I started reading Kristen Billerbeck and Lisa Samson because, (are you ready for this?), I liked their book covers. A voracious reader, I'd never picked up Christian fiction; I expected it to be, well, boring and preachy and unrealistic. Wrong. Wrong. Wrong. Then, because I didn't know any better, I actually had the chutzpah to email Kristen with these incredibly B-A-D one page notions (think giving someone three raw eggs and telling them it's an omelet) of a book. And Kristen, God bless her unselfish soul, responded. Instead of recommending I repeatedly pound myself on the head with my laptop, she offered gentle suggestions. A writer who had absolutely no idea who I was had emailed me. Amazing.
The internet became my information highway to writers both published and unpublished; I searched and researched, zooming by agent and publisher websites and blogs. Making pit stops as often as possible to learn about and enter writing contests, to refuel with the success of those traveling with me.
Three years, a hurricane, and an ACFW conference later, my tenth graders stroll into my classroom and find me, their teacher, staring at my computer monitor. In tears. Rachelle Gardner of WordServe Literary wanted to talk. To me.
Ten months, several passes by publishers, and another ACFW conference later, my tenth graders stroll into my classroom, and find me, their teacher, snapping my cell phone closed. In tears. Rachelle called to tell me Abingdon Press had just bought my book.
What is the problem with writing that was your greatest roadblock, and how did you overcome it?
My greatest roadblock was, and sometimes is still, me. Self-doubt, lack of butt-glue, and feeling that gnawing fear that I’ll be a “one book wonder,” can paralyze me. I have to get out of my own way. When I really have the muggley-wumps, I call my friends, my agent, or whoever answers the phone to walk me off the ledge.
I understand the "one book wonder" thing. I experienced it for ten years. But God had another plan. What advice would you give to others who are trying to get their first book published?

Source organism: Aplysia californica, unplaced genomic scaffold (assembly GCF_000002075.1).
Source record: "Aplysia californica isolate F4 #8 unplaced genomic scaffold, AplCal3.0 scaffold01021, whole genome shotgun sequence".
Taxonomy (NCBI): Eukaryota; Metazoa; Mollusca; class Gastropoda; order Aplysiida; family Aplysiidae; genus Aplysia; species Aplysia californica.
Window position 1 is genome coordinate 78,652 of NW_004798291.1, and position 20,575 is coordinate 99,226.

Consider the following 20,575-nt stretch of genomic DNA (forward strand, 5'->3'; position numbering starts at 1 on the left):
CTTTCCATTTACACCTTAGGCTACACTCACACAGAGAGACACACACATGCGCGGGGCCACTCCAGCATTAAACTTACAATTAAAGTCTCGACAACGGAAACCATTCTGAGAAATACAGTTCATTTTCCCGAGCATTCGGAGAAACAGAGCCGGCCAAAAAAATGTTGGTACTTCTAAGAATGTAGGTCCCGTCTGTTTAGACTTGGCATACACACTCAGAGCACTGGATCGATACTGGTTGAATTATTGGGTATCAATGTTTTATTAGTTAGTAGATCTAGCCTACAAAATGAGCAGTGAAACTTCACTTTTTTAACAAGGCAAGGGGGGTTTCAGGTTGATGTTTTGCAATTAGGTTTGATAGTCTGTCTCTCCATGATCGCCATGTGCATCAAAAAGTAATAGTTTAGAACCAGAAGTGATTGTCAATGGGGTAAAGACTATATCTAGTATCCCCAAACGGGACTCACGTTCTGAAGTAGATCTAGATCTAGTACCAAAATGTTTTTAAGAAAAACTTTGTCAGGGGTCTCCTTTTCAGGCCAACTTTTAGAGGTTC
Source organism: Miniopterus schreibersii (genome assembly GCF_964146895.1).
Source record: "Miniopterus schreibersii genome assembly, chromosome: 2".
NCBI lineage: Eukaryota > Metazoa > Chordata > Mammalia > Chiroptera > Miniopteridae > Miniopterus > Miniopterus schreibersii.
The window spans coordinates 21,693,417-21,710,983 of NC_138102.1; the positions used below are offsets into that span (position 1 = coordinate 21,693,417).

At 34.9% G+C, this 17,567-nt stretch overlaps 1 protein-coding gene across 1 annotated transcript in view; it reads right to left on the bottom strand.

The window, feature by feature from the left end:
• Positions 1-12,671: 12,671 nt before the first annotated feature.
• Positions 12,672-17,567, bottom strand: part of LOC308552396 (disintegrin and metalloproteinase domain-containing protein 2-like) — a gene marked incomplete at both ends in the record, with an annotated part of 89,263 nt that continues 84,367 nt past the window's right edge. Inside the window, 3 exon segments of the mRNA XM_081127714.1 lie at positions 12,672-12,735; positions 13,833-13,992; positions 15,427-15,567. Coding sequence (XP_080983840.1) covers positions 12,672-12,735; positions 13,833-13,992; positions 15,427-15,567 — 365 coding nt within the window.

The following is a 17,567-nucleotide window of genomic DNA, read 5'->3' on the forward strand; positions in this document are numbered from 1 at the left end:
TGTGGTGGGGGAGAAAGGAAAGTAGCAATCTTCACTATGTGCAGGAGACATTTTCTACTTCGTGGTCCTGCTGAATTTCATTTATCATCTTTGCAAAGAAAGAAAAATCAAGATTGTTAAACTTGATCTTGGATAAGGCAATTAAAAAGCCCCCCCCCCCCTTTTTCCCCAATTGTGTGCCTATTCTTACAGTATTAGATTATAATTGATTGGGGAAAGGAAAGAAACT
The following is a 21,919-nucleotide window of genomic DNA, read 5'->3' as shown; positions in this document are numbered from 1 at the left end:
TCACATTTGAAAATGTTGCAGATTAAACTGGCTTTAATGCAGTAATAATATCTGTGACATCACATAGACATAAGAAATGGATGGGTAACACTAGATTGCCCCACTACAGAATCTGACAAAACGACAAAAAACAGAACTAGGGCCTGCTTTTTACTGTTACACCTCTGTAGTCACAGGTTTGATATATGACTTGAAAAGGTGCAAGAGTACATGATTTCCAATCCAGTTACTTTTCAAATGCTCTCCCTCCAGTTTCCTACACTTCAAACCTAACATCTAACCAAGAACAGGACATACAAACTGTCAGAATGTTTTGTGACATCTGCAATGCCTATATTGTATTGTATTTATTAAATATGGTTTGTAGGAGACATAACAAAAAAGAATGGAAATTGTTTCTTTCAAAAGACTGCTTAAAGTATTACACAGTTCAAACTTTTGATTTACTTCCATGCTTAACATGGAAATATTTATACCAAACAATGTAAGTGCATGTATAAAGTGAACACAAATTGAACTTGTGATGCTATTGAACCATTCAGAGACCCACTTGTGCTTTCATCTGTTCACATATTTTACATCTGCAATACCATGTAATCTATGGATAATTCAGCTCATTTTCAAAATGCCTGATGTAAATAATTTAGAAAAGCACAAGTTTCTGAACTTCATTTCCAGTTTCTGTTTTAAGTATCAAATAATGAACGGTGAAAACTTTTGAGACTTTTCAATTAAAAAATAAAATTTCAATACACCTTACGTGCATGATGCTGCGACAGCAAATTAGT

Pray. Trust that God has a plan, and know that it’s probably not the same one you have for Him! Follow those who have walked through the land mine before you, and listen to those who have achieved the success that you want to achieve. Pray. Be teachable. Attend writing conferences. Read agent and editor blogs. Pray. Read books that delight and engage you. Learn from them. Pray. Encourage others in their journey. Pray.
Tell us about the featured book?
Leah Thorton’s life, like her Southern Living home, has great curb appeal. But a paralyzing encounter with a can of frozen apple juice in the supermarket shatters the façade, forcing her to admit that all is not as it appears. When her best friend gets in Leah’s face about her reliance on alcohol to avoid dealing with her life, Leah must make an agonizing choice. Seek help against her husband’s wishes? Or—put herself first for once? Joy and sadness converge and unwelcome insights intrude, testing Leah’s commitment to sobriety, her marriage, her motherhood, and her faith.
Narrated by Leah, this novel starts with a funny yet tragic epiphany, setting the stage for a story dealing with difficult circumstances with dry humor. While the topics are serious, they’re approached with Leah’s sometimes sassy, often sarcastic, usually self-deprecating humor.
Sounds interesting. Please give us the first page of the book.
If I had known children break on the inside and the cracks don’t surface until years later, I would have been more careful with my words.
If I had known some parents don’t live to watch grandchildren grow, I would have taken more pictures and been more careful with my words.
If I had known couples can be fragile and want what they are unprepared to give or unwilling to take, I would have been more careful with my words.
If I had known teaching lasts a lifetime, and students don’t speak of their tragic lives, I would have been more careful with my words.
If I had known my muscles and organs and bones and skin are not lifetime guarantees that when broken, snagged, unstitched or unseemly, can not be replaced, I would have been kinder to the shell that prevents my soul from leaking out.
If I had known I would live over half my life and have to look at photographs to remember my mother adjusting my birthday party hat so that my father could take the picture that sliced the moment out of time—if I had known, if I had known—I would have been more careful with my life.
Wow! I can hardly wait to read the book now. How can the readers find you on the Internet?
My website: http://www.christaallan.com/
Christa, what a fun time we had with you. Thank you.